Ender's Game is a powerful story. The movie did extremely well to compress the most important plot points into such a short film. Everything key to the book is there. They even managed to include dozens of homages to extended scenes in the book.

Although as a teenager I initially focused on the battle school and command school sections of the book for the awesome complexity of the games and the possibilities they offered; I re-read the book again and again as an adult for the psychological complexity. The cruel manipulation of a child by ruthless authorities; the fact that the child - Ender - knows he is being manipulated, fights back and yet in the end goes along with it since he realises he is needed; the concept of a child grasping that a warrior must understand his enemy and that to truly understand the enemy one must love that enemy.

The film manages to include a much reduced but still enjoyable set of Zero G battles and command school battles. The graphics are excellent. And the film also manages to emphasize the emotional and psychological battles that are taking place.

I wondered if they would leave out the beginning when Ender loses his monitor, an alien device that allows Graff to see what Ender sees; to feel what he feels; to hear his thoughts. But no, they leave that in. I wondered if they would leave out the ending where Ender hunts for and finds the queen but no, they include that as well.

Everything important was left in, at least, everything important to the overall story. The complex relationship Ender has with Bean in the book was reduced to a few homages. The same as Ender's relationship with his launch squad and the other commanders.

I guess I only had two disappointments with the film. The first was the politically correct refusal to use the word bugger. Why? Is it due to the sexual connotation of the word? Or the use of the word as a curse? For either reason, bugger is what everyone in the book called the formics. Bugs, buggers. Giant ant like creatures that ironically attacked us first since they thought we were not sentient; just ants to be stood on.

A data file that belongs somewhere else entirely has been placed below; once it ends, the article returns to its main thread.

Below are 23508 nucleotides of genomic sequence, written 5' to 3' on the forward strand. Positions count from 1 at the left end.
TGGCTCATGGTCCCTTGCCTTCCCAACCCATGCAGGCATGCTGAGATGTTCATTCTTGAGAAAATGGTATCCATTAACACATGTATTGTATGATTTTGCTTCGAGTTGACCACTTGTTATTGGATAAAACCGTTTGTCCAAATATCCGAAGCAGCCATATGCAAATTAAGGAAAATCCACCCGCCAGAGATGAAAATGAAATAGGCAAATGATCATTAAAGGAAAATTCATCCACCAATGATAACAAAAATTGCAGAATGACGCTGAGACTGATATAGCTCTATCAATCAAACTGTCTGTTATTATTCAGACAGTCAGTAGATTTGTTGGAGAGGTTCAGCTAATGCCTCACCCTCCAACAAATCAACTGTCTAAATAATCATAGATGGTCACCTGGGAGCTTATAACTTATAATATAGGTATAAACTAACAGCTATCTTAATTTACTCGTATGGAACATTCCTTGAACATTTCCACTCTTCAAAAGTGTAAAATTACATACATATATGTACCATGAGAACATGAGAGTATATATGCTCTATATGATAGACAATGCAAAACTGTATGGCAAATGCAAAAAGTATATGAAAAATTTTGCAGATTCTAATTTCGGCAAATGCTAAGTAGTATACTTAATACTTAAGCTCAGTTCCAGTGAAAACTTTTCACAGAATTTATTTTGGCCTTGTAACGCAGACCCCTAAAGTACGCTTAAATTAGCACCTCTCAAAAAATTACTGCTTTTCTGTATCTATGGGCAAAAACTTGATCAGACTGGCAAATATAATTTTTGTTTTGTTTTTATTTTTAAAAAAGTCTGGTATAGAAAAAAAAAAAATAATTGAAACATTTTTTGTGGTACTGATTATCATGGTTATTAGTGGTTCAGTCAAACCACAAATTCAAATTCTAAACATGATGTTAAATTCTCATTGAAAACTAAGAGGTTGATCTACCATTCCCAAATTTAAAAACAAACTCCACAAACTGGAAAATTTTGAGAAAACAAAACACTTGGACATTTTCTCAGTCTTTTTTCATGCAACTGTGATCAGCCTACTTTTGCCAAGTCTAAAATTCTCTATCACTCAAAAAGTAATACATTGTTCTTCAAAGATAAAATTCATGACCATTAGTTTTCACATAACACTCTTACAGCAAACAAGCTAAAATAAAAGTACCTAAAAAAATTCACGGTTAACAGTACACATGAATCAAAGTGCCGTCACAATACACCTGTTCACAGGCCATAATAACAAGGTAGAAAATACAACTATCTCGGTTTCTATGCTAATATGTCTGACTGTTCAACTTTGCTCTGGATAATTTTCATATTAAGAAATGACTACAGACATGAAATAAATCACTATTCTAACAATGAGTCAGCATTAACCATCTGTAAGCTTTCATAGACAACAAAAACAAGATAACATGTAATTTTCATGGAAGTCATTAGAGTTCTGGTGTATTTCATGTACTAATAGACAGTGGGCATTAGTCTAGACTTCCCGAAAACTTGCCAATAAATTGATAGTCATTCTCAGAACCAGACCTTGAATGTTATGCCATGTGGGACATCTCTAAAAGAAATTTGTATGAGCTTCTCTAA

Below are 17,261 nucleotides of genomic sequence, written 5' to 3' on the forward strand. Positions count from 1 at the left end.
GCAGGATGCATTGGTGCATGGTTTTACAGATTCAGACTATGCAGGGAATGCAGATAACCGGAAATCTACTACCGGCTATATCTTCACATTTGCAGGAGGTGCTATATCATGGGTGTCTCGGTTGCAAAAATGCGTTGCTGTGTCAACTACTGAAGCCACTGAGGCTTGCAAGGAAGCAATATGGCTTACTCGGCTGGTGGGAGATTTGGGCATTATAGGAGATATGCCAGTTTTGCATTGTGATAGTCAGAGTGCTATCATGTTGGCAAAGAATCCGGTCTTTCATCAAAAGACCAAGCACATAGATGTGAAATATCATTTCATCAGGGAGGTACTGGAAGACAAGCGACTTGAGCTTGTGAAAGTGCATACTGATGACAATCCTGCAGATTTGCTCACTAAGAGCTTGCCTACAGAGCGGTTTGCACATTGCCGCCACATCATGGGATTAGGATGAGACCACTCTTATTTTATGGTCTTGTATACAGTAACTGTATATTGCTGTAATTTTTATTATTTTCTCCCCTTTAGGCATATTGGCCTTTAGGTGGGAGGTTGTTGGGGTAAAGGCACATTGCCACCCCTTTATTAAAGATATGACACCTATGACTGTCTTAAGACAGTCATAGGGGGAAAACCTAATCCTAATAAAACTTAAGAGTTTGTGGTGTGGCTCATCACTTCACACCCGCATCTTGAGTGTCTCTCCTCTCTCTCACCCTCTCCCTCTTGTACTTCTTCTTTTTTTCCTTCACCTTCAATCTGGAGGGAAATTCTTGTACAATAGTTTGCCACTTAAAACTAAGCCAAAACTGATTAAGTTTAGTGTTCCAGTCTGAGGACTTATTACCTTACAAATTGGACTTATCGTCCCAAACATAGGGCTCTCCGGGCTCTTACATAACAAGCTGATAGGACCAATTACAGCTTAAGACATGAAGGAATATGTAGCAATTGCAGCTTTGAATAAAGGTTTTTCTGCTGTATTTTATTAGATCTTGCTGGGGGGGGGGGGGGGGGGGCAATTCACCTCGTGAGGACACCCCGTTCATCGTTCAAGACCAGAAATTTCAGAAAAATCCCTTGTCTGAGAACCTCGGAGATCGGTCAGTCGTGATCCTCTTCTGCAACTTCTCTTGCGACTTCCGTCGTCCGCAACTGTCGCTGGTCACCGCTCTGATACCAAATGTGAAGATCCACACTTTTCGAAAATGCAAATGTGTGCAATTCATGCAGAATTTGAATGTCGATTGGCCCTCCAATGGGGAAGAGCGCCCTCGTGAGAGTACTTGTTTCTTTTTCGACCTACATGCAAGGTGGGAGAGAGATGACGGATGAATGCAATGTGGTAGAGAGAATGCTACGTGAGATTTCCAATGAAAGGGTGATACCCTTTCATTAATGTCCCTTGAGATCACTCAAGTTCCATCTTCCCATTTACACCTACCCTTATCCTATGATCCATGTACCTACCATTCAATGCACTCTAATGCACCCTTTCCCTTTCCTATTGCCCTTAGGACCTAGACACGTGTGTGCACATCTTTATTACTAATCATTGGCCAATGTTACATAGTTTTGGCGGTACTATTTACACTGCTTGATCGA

This concept is subtly but brilliantly shown in the film. Whether it is obvious without having read the book I can't say but in case you've seen the film and have some questions, here are a few answers...

The ansible in formic technology that humans captured after the first invasion. It is instantaneous communication and the buggers use it to speak to each other across the galaxy in real time. It is in effect an extension of their own form of telepathy.

The humans use the ansible in the film to communicate and direct the battles in real time across the galaxy but what they don't realise is that the system is still directly plugged into the buggers home world. The buggers are in effect hacked into the entire human network without the humans realising it.

The buggers attempt to use this to communicate with Ender through his mind game (another scene that young kids may find disturbing) to great effect.

My second disappointment was the ending which felt flat. Maybe my expectations were just too high. I'd be interested to see what you think after watching the film. I'm not sure how else they could have done it since it was true to the books ending but even so, I wanted something more rousing to leave the cinema with.

However there was so much complexity and emotional depth to the characters that I will want to watch it again. Asa Butterfield was utterly convincing as Ender. He was absolutely the right person to play him.